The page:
One of the homes is a two-bedroom, one-bathroom unit at 14 Canterbury Square, part of the Canterbury Square Condominiums. The home is being offered through the Alexandria Neighborhood Stabilization Program, which acquires and fully renovates distressed properties then sells them to income-eligible, first-time homebuyers. The unit is priced at $197,877.
To be eligible to purchase the Canterbury Square condo, the purchaser must make below 80% of area median income — $68,000 for a one-person household, $77,680 for a two-person household, or $87,360 for a three-person household.
The second home is at 5831 Quantrell Avenue. The home is being offered through the Resale Restricted Homeownership Program. The condominium is three-bedroom and two-bathroom, priced at $211,959.
To qualify for the Quantrell Avenue home, purchasers must make less than 100% of AMI — up to $85,000 for one-person households, up to $97,100 for two-person households, up to $109,000 for three-person households.
There are a variety of other forms of financial assistance available as well, according to a press release from the City of Alexandria.
“Eligible purchasers may receive a City shared equity loan through the City’s Flexible Homeownership Assistance Program,” the press release said. “The homes are also eligible for reduced mortgage interest rate financing through the Virginia Housing Development Authority’s Community Homeownership Revitalization Program (CHRP).”
Mumbai Darbar, the Indian restaurant at the end of a long line of international restaurants in the Van Dorn Station Shopping Center (512 S. Van Dorn Street), is looking to add beer, wine and some new dishes to its menu.
Staff at the restaurant said the restaurant has recently filed an ABC permit and, if approved, the restaurant will hopefully be able to serve beer from India.
One staffer said he particularly hoped to serve Taj Mahal, a lager from India that’s a popular beverage pairing with Indian cuisine.
The restaurant is also planning on adding a variety of new dishes starting in November. Staff said the restaurant is planning on bringing in chicken wings, dumplings, and a new set of around six new foods. The restaurant currently serves an array of traditional Indian offerings, with a sizable selection of vegetarian and vegan options.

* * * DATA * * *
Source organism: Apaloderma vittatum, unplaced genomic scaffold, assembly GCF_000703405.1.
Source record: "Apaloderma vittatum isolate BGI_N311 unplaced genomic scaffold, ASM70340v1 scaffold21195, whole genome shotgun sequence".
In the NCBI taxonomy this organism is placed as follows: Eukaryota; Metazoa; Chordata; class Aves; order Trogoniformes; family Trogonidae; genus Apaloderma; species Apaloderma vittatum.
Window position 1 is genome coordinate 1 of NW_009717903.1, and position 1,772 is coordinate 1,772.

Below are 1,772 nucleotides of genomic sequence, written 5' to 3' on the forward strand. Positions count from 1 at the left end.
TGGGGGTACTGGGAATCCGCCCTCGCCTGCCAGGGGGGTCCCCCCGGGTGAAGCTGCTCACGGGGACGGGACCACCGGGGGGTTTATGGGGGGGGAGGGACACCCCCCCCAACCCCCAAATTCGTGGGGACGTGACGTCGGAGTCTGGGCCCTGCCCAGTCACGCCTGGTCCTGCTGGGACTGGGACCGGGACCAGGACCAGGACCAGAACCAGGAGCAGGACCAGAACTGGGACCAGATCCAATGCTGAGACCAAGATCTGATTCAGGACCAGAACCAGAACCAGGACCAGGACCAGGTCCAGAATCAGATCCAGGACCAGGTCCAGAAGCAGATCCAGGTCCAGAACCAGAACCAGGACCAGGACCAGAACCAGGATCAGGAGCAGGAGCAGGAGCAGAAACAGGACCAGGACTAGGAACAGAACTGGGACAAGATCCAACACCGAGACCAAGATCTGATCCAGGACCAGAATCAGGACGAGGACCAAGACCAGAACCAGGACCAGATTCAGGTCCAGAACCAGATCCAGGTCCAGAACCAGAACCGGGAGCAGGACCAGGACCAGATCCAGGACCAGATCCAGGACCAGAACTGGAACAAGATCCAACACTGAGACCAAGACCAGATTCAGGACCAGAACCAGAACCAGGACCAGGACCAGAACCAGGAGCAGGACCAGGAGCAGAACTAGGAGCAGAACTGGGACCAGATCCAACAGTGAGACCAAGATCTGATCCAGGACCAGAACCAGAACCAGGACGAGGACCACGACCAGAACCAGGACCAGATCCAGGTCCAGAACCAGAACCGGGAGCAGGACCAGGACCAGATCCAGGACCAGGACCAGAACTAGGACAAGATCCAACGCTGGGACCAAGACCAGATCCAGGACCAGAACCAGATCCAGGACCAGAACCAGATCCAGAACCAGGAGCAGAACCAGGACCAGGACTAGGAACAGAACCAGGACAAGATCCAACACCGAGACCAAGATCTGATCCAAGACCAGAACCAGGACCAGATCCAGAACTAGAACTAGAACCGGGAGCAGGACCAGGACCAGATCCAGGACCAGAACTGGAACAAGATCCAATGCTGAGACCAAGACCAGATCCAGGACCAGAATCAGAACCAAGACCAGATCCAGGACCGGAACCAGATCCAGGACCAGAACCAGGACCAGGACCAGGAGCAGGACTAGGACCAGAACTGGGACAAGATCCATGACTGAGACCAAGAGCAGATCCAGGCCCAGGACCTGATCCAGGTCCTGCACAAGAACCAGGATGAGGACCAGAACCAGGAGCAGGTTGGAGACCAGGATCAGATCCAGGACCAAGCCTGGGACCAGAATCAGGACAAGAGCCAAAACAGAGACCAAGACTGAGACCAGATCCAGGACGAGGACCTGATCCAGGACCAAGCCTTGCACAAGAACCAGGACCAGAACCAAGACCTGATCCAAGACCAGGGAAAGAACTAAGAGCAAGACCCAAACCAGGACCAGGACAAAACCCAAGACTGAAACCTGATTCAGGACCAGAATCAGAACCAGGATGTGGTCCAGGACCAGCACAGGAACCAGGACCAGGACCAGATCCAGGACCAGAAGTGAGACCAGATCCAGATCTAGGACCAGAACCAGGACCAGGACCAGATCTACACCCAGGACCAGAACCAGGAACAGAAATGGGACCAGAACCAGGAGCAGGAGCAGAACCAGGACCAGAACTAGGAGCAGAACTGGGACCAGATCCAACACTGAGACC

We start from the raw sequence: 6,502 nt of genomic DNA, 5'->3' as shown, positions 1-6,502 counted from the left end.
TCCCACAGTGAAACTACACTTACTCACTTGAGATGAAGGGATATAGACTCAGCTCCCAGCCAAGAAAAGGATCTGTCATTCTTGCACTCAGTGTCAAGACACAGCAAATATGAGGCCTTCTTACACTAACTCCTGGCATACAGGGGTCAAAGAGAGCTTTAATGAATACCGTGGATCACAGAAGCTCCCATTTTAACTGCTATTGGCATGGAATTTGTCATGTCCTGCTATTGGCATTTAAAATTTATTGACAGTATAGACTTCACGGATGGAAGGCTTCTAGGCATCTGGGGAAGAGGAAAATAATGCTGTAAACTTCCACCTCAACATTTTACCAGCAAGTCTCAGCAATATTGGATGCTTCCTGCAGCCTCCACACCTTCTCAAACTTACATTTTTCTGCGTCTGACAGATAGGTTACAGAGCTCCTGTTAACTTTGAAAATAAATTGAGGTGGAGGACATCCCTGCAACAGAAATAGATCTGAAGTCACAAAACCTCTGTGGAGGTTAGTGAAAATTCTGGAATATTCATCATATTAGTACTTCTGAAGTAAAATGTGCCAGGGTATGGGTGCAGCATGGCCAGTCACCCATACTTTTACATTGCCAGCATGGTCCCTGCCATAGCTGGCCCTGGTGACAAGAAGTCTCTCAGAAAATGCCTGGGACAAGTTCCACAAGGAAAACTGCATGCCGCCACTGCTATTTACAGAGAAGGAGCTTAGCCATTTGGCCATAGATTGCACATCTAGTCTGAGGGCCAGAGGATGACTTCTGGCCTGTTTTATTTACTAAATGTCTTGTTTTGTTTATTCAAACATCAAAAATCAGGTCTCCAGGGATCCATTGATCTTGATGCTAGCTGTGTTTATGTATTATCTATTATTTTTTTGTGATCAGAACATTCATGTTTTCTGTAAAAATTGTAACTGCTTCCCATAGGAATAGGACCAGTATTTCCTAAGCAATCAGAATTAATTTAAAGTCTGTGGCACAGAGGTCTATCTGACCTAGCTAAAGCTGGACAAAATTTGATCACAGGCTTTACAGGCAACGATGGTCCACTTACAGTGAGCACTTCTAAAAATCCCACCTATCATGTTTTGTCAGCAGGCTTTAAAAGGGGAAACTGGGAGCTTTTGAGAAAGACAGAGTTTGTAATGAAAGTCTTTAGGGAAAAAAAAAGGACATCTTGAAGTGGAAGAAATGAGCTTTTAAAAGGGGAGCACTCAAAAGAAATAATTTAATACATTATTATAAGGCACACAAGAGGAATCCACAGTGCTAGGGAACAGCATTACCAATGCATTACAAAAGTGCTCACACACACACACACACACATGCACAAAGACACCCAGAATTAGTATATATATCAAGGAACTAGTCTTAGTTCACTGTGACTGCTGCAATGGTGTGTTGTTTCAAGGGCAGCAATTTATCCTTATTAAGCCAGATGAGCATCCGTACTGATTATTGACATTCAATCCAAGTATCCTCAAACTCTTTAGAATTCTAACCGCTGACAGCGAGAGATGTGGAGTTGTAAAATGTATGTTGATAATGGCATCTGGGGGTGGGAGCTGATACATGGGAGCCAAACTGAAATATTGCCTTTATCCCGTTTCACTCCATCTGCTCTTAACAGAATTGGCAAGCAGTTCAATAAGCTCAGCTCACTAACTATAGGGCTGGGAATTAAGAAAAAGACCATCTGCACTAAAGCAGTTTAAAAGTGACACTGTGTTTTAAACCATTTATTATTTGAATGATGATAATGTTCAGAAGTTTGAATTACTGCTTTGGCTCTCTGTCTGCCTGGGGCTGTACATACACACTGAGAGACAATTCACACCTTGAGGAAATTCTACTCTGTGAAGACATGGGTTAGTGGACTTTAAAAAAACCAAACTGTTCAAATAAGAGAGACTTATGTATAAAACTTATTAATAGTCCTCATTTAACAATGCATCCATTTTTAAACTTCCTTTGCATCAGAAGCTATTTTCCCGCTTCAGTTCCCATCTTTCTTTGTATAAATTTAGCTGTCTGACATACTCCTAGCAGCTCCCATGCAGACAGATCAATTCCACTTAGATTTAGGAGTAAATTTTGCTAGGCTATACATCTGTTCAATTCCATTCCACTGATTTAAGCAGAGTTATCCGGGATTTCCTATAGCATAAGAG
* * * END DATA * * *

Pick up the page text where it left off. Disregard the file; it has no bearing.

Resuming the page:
The restaurant also delivers, with a $20 minimum order and a three-mile delivery radius.
Favoring the Planning Commission’s decision over staff’s recommendation, the Alexandria City Council has told the Virginia Paving Company it has seven years to vacate its West End property.
The requirement comes as the city is working to transform the Van Dorn Corridor — today an industrial and car-heavy stretch from the Van Dorn Metro station to Landmark Mall — into a more residential-focused area.
In one form or another, there has been a paving plant operating at the site since 1960. But the site was specifically identified in the Eisenhower West Small Area Plan as being a location prime for redevelopment as a commercial and residential hub. The Vulcan materials site across the street is already primed for redevelopment as a mixed-use residential, commercial, and hotel property.
City staff had recommended Virginia Paving be required to close within three years, citing the 2015 approval of the Eisenhower West Small Area Plan as when the clock should have started ticking for the company to prepare for closure. But Mary Catherine Gibbs, attorney for Virginia Paving, successfully argued to the Planning Commission and then to City Council that there has not always been clear communications from staff over the years about whether that closure was going to happen or when.